Further links with Stonehenge are provided by the discovery that one of the former standing stones on the northeast sector of the circle, singled out by its construction on a mound, is potentially aligned from the circle’s centre towards either midsummer solstice sunrise or northern major moonrise. The stone’s location is enhanced by its placement on top of a low artificial mound. Secondly, the diameter of Waun Mawn circle is the same as the diameter of Stonehenge’s perimeter ditch; no other Neolithic monuments in Britain are known to share this diameter.
Like the other great stone circles of Britain, Waun Mawn is expected to date to the Neolithic around 3000 BC. Together with a Neolithic causewayed enclosure at Banc Du, a Neolithic palisaded enclosure at Dryslwyn, and seven Neolithic tombs, it forms a major ceremonial complex within the Preseli hills and their environs. This provides a new insight into the significance of the source of Stonehenge’s bluestones, and raises interesting new questions about the relationship of this complex with that on Salisbury Plain, such as why Stonehenge was built out of one or more second-hand monuments.
Let’s ignore that for the moment and concentrate on the meat of the report.
Research goals as identified by the team:
"The project’s overall goals are:
1. To investigate the source area of Stonehenge’s bluestone monoliths in the Preseli hills, identifying megalith quarries and locating other Neolithic sites and monuments associated with bluestones.
2. To discover whether the bluestones were incorporated initially into one or more Pembrokeshire monuments before being transported to Wiltshire.
3. To explore the quarrying of the bluestones in Preseli and their subsequent use, including their journey to Stonehenge, to clarify the purpose of Stonehenge.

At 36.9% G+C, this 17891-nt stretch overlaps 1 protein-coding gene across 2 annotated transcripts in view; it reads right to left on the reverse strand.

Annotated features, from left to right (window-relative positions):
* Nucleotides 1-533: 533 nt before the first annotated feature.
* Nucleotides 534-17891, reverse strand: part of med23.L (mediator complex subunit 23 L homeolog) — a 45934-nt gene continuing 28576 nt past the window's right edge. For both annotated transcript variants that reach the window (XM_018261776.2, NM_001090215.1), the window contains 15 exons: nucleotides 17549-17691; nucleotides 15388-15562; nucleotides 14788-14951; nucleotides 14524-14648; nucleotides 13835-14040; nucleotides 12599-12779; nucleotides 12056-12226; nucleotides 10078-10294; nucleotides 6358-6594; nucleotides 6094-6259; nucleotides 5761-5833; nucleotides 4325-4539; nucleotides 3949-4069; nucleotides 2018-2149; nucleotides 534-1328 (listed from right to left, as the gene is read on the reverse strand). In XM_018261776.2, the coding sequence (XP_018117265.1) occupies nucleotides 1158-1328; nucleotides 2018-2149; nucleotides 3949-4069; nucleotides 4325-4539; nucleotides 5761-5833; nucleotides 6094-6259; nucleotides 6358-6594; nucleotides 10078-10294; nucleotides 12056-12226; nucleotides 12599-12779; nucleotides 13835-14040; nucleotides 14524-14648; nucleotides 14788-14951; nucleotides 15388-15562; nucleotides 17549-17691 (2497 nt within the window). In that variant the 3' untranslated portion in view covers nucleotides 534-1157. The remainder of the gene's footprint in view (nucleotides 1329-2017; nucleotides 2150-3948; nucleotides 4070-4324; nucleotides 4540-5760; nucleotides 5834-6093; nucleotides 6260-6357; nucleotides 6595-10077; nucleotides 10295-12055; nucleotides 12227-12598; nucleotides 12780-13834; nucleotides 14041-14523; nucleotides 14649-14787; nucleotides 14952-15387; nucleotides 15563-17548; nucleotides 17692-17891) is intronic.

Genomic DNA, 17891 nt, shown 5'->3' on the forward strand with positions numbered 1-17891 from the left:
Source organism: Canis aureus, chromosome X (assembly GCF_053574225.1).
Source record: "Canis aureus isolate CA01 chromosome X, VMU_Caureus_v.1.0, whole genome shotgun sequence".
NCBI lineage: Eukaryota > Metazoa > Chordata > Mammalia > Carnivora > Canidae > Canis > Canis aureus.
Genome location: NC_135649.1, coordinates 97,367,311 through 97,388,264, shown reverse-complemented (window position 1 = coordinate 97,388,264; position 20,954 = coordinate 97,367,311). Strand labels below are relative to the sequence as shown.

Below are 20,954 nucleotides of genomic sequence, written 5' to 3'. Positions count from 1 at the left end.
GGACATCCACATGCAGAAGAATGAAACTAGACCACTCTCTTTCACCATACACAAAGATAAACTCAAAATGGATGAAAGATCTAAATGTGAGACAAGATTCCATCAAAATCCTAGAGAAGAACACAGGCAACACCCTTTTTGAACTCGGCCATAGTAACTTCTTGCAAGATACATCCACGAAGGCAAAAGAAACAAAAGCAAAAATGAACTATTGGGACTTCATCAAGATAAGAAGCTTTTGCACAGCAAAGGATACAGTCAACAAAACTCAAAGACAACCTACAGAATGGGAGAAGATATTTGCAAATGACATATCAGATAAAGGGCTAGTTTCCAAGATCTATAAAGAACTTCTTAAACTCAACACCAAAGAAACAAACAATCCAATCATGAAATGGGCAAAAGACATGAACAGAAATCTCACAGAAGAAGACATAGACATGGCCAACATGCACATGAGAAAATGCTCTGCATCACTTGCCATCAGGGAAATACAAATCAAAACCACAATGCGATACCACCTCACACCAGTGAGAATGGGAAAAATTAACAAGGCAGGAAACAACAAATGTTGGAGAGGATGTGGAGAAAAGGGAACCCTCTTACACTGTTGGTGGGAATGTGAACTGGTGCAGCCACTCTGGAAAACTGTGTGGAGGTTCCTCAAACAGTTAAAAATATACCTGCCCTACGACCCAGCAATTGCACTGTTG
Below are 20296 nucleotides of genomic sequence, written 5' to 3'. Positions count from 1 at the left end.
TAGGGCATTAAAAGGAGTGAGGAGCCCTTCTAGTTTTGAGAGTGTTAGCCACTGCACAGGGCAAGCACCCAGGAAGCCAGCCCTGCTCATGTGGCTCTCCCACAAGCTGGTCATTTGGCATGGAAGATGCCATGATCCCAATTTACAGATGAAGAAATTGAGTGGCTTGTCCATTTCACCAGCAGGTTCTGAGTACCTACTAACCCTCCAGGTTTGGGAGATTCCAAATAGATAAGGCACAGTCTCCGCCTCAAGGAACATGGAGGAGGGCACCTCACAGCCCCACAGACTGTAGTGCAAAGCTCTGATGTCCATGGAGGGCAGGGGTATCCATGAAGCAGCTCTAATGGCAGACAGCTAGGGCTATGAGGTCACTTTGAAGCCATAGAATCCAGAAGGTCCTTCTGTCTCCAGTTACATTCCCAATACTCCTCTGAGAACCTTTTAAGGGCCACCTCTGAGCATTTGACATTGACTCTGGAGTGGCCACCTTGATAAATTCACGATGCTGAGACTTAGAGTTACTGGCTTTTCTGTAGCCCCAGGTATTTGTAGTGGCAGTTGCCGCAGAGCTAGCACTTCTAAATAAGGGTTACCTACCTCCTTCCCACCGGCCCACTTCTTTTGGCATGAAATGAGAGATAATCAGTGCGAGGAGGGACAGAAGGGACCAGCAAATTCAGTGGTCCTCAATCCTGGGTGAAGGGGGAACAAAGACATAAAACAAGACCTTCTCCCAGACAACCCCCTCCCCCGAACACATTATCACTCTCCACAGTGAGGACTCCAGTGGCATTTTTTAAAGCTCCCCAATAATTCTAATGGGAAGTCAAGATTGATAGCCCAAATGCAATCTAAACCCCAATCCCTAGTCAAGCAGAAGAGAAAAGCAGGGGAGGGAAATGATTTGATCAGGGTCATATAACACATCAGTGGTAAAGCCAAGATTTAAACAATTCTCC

In 2017 our specific goal was:
1. To establish whether an arc of four standing stones (Waun Mawn) forms the remains of a dismantled Neolithic stone circle where bluestones were first erected before being moved to Stonehenge."
At the outset there is a bland statement that certain of the Stonehenge bluestones have been accurately provenances to the Rhosyfelin and Carn Goedog; that is a falsehood — the geologists have made certain claims, but the provenancing is not at all certain. Then they say: "Remains of megalith-quarrying at these two outcrops have been dated to the period shortly before 3000 BC.” As pointed out above, this is also a falsehood — the dating points to intermittent occupation of the sites over a long period of time, but it does NOT point to megalith quarrying.
There follows a description of the geographical setting of Waun Mawn, carefully engineered to demonstrate a likelihood that something of Neolithic significance should be sited here! There is an assumption that Waun Mawn was once covered by blanket bog — I doubt that. There is reference to the underlying bedrock of Aber Mawr shales or meta-mudstones, but no mention is made of the immediately adjacent outcrops of dolerite — presumably because it is the intention of the research team to demonstrate that all of the large stones on this site were carried in from a long way off, rather than simply being picked up from a few metres away. What is the point of this strange and unscientific obsession? I have been very critical of this “induced blindness” before, here:
This is interesting: